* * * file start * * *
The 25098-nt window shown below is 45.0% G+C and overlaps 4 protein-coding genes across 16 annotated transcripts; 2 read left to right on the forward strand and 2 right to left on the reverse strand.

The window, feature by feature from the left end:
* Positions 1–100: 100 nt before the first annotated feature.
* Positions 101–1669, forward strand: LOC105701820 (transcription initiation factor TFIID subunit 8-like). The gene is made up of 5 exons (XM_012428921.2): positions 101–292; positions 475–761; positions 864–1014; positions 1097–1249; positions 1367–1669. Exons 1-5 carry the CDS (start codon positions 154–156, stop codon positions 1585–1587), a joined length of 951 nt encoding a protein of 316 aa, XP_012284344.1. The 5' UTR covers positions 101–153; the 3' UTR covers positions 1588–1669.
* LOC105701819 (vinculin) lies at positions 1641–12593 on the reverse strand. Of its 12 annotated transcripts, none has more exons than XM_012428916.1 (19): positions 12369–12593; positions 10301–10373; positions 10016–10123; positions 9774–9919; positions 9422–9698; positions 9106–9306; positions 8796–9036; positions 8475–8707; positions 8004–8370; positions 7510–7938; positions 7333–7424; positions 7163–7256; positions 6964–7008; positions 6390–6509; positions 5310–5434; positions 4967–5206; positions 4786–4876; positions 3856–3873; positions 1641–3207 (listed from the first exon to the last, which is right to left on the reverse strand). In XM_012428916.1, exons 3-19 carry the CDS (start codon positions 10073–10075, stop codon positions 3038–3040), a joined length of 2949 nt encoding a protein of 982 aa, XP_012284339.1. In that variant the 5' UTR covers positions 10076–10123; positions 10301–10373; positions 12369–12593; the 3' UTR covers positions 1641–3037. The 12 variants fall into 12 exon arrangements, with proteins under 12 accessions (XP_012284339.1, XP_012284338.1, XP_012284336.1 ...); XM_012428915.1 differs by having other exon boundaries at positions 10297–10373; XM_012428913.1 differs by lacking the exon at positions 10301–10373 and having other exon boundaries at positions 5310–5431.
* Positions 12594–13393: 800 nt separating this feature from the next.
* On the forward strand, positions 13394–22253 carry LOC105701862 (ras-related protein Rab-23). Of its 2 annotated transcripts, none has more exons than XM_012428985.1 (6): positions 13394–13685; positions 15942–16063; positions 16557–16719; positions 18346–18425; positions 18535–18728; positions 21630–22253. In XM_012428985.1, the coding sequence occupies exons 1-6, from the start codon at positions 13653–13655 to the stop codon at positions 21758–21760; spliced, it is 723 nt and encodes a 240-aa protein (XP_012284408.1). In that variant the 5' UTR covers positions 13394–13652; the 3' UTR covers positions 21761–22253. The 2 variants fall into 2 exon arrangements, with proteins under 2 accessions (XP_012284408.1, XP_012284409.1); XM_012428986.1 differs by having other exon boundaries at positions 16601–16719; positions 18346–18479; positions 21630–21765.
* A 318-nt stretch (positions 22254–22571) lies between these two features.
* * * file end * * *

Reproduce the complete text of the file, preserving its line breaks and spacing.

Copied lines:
The 25098-nt window shown below is 45.0% G+C and overlaps 4 protein-coding genes across 16 annotated transcripts; 2 read left to right on the forward strand and 2 right to left on the reverse strand.

The window, feature by feature from the left end:
* Positions 1–100: 100 nt before the first annotated feature.
* Positions 101–1669, forward strand: LOC105701820 (transcription initiation factor TFIID subunit 8-like). The gene is made up of 5 exons (XM_012428921.2): positions 101–292; positions 475–761; positions 864–1014; positions 1097–1249; positions 1367–1669. Exons 1-5 carry the CDS (start codon positions 154–156, stop codon positions 1585–1587), a joined length of 951 nt encoding a protein of 316 aa, XP_012284344.1. The 5' UTR covers positions 101–153; the 3' UTR covers positions 1588–1669.
* LOC105701819 (vinculin) lies at positions 1641–12593 on the reverse strand. Of its 12 annotated transcripts, none has more exons than XM_012428916.1 (19): positions 12369–12593; positions 10301–10373; positions 10016–10123; positions 9774–9919; positions 9422–9698; positions 9106–9306; positions 8796–9036; positions 8475–8707; positions 8004–8370; positions 7510–7938; positions 7333–7424; positions 7163–7256; positions 6964–7008; positions 6390–6509; positions 5310–5434; positions 4967–5206; positions 4786–4876; positions 3856–3873; positions 1641–3207 (listed from the first exon to the last, which is right to left on the reverse strand). In XM_012428916.1, exons 3-19 carry the CDS (start codon positions 10073–10075, stop codon positions 3038–3040), a joined length of 2949 nt encoding a protein of 982 aa, XP_012284339.1. In that variant the 5' UTR covers positions 10076–10123; positions 10301–10373; positions 12369–12593; the 3' UTR covers positions 1641–3037. The 12 variants fall into 12 exon arrangements, with proteins under 12 accessions (XP_012284339.1, XP_012284338.1, XP_012284336.1 ...); XM_012428915.1 differs by having other exon boundaries at positions 10297–10373; XM_012428913.1 differs by lacking the exon at positions 10301–10373 and having other exon boundaries at positions 5310–5431.
* Positions 12594–13393: 800 nt separating this feature from the next.
* On the forward strand, positions 13394–22253 carry LOC105701862 (ras-related protein Rab-23). Of its 2 annotated transcripts, none has more exons than XM_012428985.1 (6): positions 13394–13685; positions 15942–16063; positions 16557–16719; positions 18346–18425; positions 18535–18728; positions 21630–22253. In XM_012428985.1, the coding sequence occupies exons 1-6, from the start codon at positions 13653–13655 to the stop codon at positions 21758–21760; spliced, it is 723 nt and encodes a 240-aa protein (XP_012284408.1). In that variant the 5' UTR covers positions 13394–13652; the 3' UTR covers positions 21761–22253. The 2 variants fall into 2 exon arrangements, with proteins under 2 accessions (XP_012284408.1, XP_012284409.1); XM_012428986.1 differs by having other exon boundaries at positions 16601–16719; positions 18346–18479; positions 21630–21765.
* A 318-nt stretch (positions 22254–22571) lies between these two features.